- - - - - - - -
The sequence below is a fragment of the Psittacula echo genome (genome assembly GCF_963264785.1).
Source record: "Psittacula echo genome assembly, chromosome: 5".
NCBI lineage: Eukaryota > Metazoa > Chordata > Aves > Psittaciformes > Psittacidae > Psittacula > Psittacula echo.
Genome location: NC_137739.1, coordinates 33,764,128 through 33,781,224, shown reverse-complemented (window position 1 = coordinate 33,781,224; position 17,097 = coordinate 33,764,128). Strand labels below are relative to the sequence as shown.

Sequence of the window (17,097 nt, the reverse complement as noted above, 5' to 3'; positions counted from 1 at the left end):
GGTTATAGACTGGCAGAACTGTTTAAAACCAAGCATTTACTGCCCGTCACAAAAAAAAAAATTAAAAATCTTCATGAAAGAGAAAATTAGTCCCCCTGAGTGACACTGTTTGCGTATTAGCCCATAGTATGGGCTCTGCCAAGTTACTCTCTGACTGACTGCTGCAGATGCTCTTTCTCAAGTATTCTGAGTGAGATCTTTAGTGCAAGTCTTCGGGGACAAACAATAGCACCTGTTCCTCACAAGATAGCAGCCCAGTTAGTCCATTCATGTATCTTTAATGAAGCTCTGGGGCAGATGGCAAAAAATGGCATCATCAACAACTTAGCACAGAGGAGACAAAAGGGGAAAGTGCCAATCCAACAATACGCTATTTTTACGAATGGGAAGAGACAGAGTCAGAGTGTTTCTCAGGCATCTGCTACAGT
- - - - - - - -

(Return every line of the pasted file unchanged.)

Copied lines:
The sequence below is a fragment of the Psittacula echo genome (genome assembly GCF_963264785.1).
Source record: "Psittacula echo genome assembly, chromosome: 5".
NCBI lineage: Eukaryota > Metazoa > Chordata > Aves > Psittaciformes > Psittacidae > Psittacula > Psittacula echo.
Genome location: NC_137739.1, coordinates 33,764,128 through 33,781,224, shown reverse-complemented (window position 1 = coordinate 33,781,224; position 17,097 = coordinate 33,764,128). Strand labels below are relative to the sequence as shown.

Sequence of the window (17,097 nt, the reverse complement as noted above, 5' to 3'; positions counted from 1 at the left end):
GGTTATAGACTGGCAGAACTGTTTAAAACCAAGCATTTACTGCCCGTCACAAAAAAAAAAATTAAAAATCTTCATGAAAGAGAAAATTAGTCCCCCTGAGTGACACTGTTTGCGTATTAGCCCATAGTATGGGCTCTGCCAAGTTACTCTCTGACTGACTGCTGCAGATGCTCTTTCTCAAGTATTCTGAGTGAGATCTTTAGTGCAAGTCTTCGGGGACAAACAATAGCACCTGTTCCTCACAAGATAGCAGCCCAGTTAGTCCATTCATGTATCTTTAATGAAGCTCTGGGGCAGATGGCAAAAAATGGCATCATCAACAACTTAGCACAGAGGAGACAAAAGGGGAAAGTGCCAATCCAACAATACGCTATTTTTACGAATGGGAAGAGACAGAGTCAGAGTGTTTCTCAGGCATCTGCTACAGT